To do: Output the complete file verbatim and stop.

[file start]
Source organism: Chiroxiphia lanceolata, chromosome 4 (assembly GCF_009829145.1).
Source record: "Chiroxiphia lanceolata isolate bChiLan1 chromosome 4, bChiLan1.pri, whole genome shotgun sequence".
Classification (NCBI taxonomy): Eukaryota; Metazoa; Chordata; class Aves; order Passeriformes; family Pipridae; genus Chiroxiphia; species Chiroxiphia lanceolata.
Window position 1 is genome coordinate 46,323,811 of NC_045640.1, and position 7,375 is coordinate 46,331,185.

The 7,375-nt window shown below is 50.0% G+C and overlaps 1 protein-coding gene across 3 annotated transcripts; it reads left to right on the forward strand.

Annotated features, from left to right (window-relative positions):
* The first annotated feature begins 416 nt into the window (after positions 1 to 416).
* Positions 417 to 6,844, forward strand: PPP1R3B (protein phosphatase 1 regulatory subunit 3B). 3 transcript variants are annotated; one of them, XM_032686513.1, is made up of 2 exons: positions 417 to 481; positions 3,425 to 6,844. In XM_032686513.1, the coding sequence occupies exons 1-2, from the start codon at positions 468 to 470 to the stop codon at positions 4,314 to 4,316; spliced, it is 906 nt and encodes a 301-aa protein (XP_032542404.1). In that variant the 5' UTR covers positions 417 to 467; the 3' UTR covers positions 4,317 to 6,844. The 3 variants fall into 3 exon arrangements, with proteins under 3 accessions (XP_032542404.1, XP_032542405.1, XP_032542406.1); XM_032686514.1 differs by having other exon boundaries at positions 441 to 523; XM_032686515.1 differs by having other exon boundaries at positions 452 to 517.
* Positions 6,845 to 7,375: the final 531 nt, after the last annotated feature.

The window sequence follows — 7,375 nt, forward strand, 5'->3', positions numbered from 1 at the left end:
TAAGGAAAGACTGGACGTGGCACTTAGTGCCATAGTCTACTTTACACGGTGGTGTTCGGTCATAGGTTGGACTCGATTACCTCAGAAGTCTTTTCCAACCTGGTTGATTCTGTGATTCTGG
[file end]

Source organism: Chiroxiphia lanceolata, chromosome 4 (assembly GCF_009829145.1).
Source record: "Chiroxiphia lanceolata isolate bChiLan1 chromosome 4, bChiLan1.pri, whole genome shotgun sequence".
Classification (NCBI taxonomy): Eukaryota; Metazoa; Chordata; class Aves; order Passeriformes; family Pipridae; genus Chiroxiphia; species Chiroxiphia lanceolata.
Window position 1 is genome coordinate 46,323,811 of NC_045640.1, and position 7,375 is coordinate 46,331,185.

The 7,375-nt window shown below is 50.0% G+C and overlaps 1 protein-coding gene across 3 annotated transcripts; it reads left to right on the forward strand.

Annotated features, from left to right (window-relative positions):
* The first annotated feature begins 416 nt into the window (after positions 1 to 416).
* Positions 417 to 6,844, forward strand: PPP1R3B (protein phosphatase 1 regulatory subunit 3B). 3 transcript variants are annotated; one of them, XM_032686513.1, is made up of 2 exons: positions 417 to 481; positions 3,425 to 6,844. In XM_032686513.1, the coding sequence occupies exons 1-2, from the start codon at positions 468 to 470 to the stop codon at positions 4,314 to 4,316; spliced, it is 906 nt and encodes a 301-aa protein (XP_032542404.1). In that variant the 5' UTR covers positions 417 to 467; the 3' UTR covers positions 4,317 to 6,844. The 3 variants fall into 3 exon arrangements, with proteins under 3 accessions (XP_032542404.1, XP_032542405.1, XP_032542406.1); XM_032686514.1 differs by having other exon boundaries at positions 441 to 523; XM_032686515.1 differs by having other exon boundaries at positions 452 to 517.
* Positions 6,845 to 7,375: the final 531 nt, after the last annotated feature.

The window sequence follows — 7,375 nt, forward strand, 5'->3', positions numbered from 1 at the left end:
TAAGGAAAGACTGGACGTGGCACTTAGTGCCATAGTCTACTTTACACGGTGGTGTTCGGTCATAGGTTGGACTCGATTACCTCAGAAGTCTTTTCCAACCTGGTTGATTCTGTGATTCTGG